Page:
Gračanica or Graçanicë (Serbian Cyrillic: Грачаница, pronounced [ɡratʃǎnitsa], Albanian: Graçanicë) is a town and municipality in central Kosovo. It is a Serb enclave centered on the Gračanica monastery, located ten kilometers away from Pristina. The 1999 Kosovo War and its aftermath transformed Gračanica from a sleepy village into an administrative center serving the needs of the 75,000 Kosovo Serbs living south of the Ibar River. International banks, internet cafes, and outlets of Serbian governmental institutions are located amidst traditional farmhouses, giving Gračanica the feel of a semi-urban center dislocated into a rural community.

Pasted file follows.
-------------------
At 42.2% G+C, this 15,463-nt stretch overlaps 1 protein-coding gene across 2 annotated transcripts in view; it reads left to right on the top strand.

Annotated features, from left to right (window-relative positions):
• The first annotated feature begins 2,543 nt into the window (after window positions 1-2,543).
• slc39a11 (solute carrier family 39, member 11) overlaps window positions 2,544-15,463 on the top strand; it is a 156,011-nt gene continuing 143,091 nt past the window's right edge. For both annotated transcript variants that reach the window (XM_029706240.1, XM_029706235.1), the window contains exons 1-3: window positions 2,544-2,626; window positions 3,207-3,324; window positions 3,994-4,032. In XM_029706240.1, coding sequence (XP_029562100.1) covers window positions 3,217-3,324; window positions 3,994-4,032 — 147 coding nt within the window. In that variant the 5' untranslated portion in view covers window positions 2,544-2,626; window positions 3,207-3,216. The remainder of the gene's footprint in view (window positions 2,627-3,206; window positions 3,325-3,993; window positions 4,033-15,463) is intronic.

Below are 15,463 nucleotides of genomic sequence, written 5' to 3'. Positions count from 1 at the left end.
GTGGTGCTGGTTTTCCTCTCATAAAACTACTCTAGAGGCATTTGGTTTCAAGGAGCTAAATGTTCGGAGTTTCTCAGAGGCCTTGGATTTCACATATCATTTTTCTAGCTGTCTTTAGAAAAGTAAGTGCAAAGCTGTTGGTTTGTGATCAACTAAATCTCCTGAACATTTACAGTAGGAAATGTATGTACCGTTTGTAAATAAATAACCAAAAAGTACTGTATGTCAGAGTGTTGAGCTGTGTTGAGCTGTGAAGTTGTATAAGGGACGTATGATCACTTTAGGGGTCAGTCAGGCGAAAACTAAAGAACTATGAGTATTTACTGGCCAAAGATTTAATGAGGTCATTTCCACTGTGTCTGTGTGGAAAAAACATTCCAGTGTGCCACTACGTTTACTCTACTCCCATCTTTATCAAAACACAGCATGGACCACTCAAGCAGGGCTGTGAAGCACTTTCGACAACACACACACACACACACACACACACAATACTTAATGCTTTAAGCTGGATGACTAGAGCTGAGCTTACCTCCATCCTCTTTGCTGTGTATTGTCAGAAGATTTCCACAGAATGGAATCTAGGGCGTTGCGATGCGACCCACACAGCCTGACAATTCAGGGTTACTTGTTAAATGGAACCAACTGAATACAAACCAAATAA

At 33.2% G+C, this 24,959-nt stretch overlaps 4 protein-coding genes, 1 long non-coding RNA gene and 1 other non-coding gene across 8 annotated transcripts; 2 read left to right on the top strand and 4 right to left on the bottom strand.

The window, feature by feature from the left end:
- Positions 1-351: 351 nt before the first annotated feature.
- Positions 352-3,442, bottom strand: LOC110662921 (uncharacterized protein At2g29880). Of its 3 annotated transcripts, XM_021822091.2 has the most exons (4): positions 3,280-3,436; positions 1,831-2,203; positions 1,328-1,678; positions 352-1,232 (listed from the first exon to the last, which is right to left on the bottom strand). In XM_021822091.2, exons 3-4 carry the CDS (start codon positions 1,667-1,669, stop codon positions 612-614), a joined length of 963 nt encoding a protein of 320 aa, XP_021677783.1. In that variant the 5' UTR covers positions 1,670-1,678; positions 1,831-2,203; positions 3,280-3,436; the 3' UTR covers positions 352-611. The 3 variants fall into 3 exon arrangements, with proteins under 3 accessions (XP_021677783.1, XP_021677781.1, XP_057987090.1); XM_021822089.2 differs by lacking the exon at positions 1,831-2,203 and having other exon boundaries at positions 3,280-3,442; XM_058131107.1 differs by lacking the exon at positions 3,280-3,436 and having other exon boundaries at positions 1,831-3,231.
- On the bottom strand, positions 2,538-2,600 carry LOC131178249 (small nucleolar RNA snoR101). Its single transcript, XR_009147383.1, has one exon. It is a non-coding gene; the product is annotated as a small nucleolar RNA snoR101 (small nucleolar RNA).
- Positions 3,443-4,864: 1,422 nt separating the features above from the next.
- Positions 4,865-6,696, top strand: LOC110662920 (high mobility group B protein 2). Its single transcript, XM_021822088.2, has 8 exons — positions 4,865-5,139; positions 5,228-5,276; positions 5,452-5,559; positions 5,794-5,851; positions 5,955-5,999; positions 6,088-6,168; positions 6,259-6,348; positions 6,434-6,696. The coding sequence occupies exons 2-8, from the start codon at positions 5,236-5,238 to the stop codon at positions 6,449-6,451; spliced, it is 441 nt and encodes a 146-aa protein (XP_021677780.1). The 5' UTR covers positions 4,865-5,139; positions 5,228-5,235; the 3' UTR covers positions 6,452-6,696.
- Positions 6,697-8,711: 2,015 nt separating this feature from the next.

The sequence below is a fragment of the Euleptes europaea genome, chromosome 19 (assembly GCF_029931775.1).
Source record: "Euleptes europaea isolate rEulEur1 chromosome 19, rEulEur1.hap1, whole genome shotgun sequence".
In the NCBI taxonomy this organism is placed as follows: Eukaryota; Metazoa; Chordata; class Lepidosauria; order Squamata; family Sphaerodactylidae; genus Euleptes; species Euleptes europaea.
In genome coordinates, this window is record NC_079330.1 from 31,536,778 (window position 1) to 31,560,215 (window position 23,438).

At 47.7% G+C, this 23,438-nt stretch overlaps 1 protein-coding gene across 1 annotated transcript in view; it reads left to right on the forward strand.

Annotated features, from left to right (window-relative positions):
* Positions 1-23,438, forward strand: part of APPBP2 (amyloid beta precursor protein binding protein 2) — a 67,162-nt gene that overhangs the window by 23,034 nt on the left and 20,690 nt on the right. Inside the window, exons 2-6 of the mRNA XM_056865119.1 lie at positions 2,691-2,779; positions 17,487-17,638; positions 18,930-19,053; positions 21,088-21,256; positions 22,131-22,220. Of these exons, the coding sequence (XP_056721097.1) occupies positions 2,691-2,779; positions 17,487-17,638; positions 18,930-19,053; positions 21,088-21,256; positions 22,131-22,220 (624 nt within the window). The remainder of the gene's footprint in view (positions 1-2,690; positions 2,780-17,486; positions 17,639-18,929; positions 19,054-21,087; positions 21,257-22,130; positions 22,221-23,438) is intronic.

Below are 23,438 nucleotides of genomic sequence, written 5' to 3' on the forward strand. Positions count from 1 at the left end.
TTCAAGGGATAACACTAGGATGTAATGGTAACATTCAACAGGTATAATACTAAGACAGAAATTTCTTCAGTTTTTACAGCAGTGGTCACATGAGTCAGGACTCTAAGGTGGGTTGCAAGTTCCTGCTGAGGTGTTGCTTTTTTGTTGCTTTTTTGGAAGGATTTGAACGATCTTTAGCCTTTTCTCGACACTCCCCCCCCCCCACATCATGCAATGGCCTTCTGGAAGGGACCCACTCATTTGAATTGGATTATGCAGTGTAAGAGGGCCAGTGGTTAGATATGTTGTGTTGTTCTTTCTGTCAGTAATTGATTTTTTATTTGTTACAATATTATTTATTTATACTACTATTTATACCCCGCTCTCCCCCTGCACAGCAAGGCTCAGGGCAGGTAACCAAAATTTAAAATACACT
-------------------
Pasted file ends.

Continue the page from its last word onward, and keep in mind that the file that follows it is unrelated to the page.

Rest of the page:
History of Gracanica
The village was mentioned for the first time in 1303, in a letter of Pope Benedict IX (as Grazaniza).It was mentioned in King Stefan Milutin’s Gračanica charter regarding the founding of the Gračanica monastery (1321).
The village of Gračanica is said to contain approximately 11,006 inhabitants, many of whom are Serbian refugees driven out of Pristina. Differing estimates exist for the enclave as a whole, ranging from 13,000 to 11,006 inhabitants in the 15 villages that make up the enclave, and down from 120,000 in 1999. The enclave has a roughly ten-kilometer radius in which Serbs enjoy freedom of movement and attempt to organize a meaningful life for themselves